Profiting Off Winter Storms

Profiting Off Winter Storms

This weekend's winter storm led to dozens of accidents across the Big Country. For the drivers, that's an unfortunate expense. But for some business owners, each wreck adds to their profit.
With the bad weather and icy roads, car accidents were common this weekend. While drivers involved reached into their wallets to pay the expenses, owners of auto repair shops and tow truck companies racked in larger profits than they would on a typical weekend.

"We've gotten a couple more jobs since this weather came in and there's probably going to be a lot more coming in," said an employee at 'Rodney's Restoration at Sudden Impact Collision'.


It's a sad and costly reality for many drivers. On Friday alone, there were 52 accidents in Abilene. The weekend's total for the Big Country isn't conclusion yet, but one can assume it's in the hundreds.

"It's a good thing for the body shops and the business. That generates just a little more money for everybody."

Since this morning, the collision shop has gotten nearly 20 calls and started on three major repairs. One being a 2011 Chevrolet truck with damages that total to about $9,000. That's a huge payout for the truck's owner, but it's an example of the big business that repair shops experience following severe weather. The shop usually gets about 8 jobs each week, but its owners are expecting between 12-15 this week.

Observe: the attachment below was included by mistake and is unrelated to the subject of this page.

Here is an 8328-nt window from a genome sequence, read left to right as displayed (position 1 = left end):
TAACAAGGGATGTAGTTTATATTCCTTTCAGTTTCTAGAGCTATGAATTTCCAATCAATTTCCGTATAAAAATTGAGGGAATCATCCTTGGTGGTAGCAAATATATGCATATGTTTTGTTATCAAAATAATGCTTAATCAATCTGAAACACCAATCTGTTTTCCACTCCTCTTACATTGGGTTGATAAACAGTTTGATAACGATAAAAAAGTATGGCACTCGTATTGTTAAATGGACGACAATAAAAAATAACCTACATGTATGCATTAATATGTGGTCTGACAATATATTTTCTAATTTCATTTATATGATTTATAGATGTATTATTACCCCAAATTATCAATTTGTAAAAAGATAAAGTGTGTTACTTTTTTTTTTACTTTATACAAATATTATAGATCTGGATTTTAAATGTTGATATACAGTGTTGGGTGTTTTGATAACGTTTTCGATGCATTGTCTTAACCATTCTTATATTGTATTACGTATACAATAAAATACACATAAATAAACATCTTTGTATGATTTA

Auto repair shops aren't alone when it comes to reaping the 'winter storm benefits'.

"Years ago, we used to get some real bad ice storms and we'd do about 20-30 calls a week, and it was like 24 hour nonstop," said Danny Murillo, owner of 'Sudden Impact Towing', a separate company from 'Sudden Impact Collision'.

Murillo says his trucks were put to good use this weekend as they typically are whenever the area experiences bad weather.

"We definitely did a lot of small wrecks," said Murillo. "A good storm means that we're going to generate enough money to carry us through the summer in our slow periods."

By law, Murillo can't reveal how much money was made each time his drivers reported to a towing call this weekend. But consider this, earlier this afternoon, an 18-wheeler was stuck only feet away from Sudden Impact Towing and needed to be pulled down the street. It cost the driver $250 to get the job done. Typically, smaller jobs won't cost as much. But when a storm hits and cars crash, whatever the price tag may be it's another transaction business owners like Murillo can add to their receipt pads.




Page: [[$index + 1]]
comments powered by Disqus